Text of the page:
The issue was brought before the court by 15 teachers from the Seattle, Bellevue and Federal Way school districts. The teachers sued to prevent their districts from releasing their identities in response to a public disclosure request by The Seattle Times.

"This is a tough area," Fairhurst says. "There are competing values. Newspapers and the media generally are very interested in getting information under the Public Disclosure Act, and they play a very important role. At the same time there are many exemptions, and the argument is over who they apply to&."

"I understand it's frustrating to the newspapers, but we have to issue opinions based on the statute as written," she adds. "The legislature is holding hearings on this issue, and they can write law to say clearly these people are not protected. I don't get to write things into or out of legislation."

Fairhurst believes a good Justice should be "fair and impartial, hardworking, someone who studies the facts and applies the law astutely. Someone who understands the three branches of government, how they are distinct, and how they are required to interact. Someone who treats people with dignity and respect."

Fairhurst has been rated "Exceptionally Well Qualified" by every organization that rates judicial candidates, including the King County Bar Association and QLaw, the LGBT Bar Association. In spite of rumors that she might attract serious opposition from right-wing groups because of her opinions in controversial cases like Andersen and the Court's growth management decisions, Fairhurst notes little organized opposition. "I'm not aware of any independent expenditure campaigns, and Mr. Bond hasn't raised very much money," she says.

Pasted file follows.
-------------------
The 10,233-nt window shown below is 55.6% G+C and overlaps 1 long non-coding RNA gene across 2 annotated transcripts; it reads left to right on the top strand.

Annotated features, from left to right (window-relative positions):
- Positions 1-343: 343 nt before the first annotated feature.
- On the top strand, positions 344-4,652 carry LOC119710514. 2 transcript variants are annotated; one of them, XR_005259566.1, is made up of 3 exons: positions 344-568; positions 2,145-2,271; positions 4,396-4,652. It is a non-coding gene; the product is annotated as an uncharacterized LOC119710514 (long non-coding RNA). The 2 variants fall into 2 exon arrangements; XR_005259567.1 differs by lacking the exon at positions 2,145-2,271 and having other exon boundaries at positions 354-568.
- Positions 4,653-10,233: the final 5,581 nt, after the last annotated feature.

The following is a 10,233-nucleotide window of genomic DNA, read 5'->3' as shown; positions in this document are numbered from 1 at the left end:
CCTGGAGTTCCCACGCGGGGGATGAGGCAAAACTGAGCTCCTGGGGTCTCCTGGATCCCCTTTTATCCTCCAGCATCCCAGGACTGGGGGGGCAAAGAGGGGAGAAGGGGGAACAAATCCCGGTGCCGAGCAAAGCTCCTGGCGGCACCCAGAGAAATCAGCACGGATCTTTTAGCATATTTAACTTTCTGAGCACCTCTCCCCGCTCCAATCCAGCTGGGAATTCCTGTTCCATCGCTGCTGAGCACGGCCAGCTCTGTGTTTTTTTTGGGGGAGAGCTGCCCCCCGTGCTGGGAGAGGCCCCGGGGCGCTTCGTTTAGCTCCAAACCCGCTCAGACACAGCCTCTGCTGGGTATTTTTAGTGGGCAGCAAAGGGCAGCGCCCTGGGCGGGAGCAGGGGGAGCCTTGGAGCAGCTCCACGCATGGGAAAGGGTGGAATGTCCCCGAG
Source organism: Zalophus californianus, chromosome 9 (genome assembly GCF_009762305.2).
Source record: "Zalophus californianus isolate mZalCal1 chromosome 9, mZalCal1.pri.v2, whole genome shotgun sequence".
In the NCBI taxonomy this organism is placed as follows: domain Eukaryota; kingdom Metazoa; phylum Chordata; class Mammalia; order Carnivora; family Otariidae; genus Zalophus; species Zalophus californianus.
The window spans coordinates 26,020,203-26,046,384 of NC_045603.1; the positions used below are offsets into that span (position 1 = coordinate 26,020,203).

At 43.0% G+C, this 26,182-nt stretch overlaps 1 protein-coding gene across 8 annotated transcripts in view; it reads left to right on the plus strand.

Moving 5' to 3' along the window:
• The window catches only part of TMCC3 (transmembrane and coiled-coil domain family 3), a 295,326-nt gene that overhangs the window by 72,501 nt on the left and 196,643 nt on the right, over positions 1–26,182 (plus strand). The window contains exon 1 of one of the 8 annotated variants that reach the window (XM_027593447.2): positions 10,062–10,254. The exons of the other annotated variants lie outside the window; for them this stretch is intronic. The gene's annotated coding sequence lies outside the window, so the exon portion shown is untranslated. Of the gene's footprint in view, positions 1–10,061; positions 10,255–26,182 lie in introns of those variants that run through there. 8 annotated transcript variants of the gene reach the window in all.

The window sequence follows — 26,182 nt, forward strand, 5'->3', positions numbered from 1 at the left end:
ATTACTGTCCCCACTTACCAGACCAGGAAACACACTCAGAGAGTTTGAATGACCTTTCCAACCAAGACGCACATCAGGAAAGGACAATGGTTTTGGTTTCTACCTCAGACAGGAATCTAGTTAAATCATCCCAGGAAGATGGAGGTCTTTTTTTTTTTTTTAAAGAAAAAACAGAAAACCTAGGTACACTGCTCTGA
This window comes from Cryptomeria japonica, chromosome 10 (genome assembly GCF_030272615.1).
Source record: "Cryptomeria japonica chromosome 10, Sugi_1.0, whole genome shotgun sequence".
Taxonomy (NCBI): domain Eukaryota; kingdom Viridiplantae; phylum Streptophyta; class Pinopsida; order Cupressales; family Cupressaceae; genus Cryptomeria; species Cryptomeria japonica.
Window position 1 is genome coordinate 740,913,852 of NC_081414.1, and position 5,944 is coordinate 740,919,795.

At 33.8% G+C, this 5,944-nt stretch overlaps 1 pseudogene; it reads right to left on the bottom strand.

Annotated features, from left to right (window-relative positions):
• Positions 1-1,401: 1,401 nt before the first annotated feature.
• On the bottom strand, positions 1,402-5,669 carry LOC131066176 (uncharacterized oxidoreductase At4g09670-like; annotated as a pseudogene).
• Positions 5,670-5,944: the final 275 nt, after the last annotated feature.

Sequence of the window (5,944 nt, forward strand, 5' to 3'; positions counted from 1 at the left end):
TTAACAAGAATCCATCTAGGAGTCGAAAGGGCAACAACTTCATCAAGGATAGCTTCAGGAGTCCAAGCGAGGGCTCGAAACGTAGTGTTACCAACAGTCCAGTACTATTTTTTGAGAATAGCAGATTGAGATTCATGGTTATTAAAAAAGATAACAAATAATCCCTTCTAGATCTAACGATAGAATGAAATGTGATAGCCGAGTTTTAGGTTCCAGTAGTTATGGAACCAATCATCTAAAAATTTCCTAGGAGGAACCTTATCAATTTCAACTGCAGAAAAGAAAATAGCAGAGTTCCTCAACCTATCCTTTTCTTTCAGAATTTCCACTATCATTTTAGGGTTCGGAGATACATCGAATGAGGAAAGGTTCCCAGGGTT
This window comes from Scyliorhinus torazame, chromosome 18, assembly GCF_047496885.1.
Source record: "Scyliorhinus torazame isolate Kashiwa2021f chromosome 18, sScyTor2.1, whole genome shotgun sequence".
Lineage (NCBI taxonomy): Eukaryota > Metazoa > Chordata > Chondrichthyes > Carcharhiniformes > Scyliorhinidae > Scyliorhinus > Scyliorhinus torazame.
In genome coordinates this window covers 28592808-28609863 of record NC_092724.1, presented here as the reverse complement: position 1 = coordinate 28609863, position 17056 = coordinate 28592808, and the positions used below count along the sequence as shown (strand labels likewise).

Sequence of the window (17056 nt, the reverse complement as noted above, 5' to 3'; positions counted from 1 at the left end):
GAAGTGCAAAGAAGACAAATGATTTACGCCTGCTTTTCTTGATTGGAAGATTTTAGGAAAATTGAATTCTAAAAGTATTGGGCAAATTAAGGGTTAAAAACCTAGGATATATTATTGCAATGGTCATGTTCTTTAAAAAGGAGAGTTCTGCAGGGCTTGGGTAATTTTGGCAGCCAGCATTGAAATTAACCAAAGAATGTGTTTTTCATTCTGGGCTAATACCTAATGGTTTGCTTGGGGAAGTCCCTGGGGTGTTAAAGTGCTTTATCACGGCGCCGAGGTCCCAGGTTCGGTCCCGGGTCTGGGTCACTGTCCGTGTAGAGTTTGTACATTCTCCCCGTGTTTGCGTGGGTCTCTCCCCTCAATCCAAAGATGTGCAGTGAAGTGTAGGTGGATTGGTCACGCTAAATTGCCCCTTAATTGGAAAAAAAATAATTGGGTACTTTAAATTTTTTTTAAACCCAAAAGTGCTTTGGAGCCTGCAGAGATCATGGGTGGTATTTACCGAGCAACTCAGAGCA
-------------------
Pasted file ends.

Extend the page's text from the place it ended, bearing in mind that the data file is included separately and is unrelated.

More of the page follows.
Nevertheless, Fairhurst has been hard at work on her campaign. "Most parts of campaigning I enjoy," she says. "I love talking to people. I love talking about the courts, how they work, how they influence people's lives & I don't love the parts where my cases get mischaracterized, or where I'm unfairly attacked."

Fairhurst believes the cases most often mischaracterized are McNabb v Dept of Corrections, which dealt with right to privacy issues arising from the case of a prisoner force-fed by the State Department of Corrections; and Central Puget Sound Regional Transit v Miller, an eminent domain case involving Sound Transit. "It's difficult when folks haven't read the briefs," she says.

Fairhurst graduated from Gonzaga University and Gonzaga University Law School. She began her legal career as a law clerk for the State Supreme Court. She then served in the Washington Attorney General's office under Christine Gregoire and Ken Eikenberry.

Fairhurst has served as the president of the Washington State Bar Association. She was the second woman and youngest attorney to hold this position. She has also served as President of Washington Women Lawyers. Fairhurst worked on the constitutional amendment to increase the rights of crime victims. She has also organized statewide conferences on domestic violence.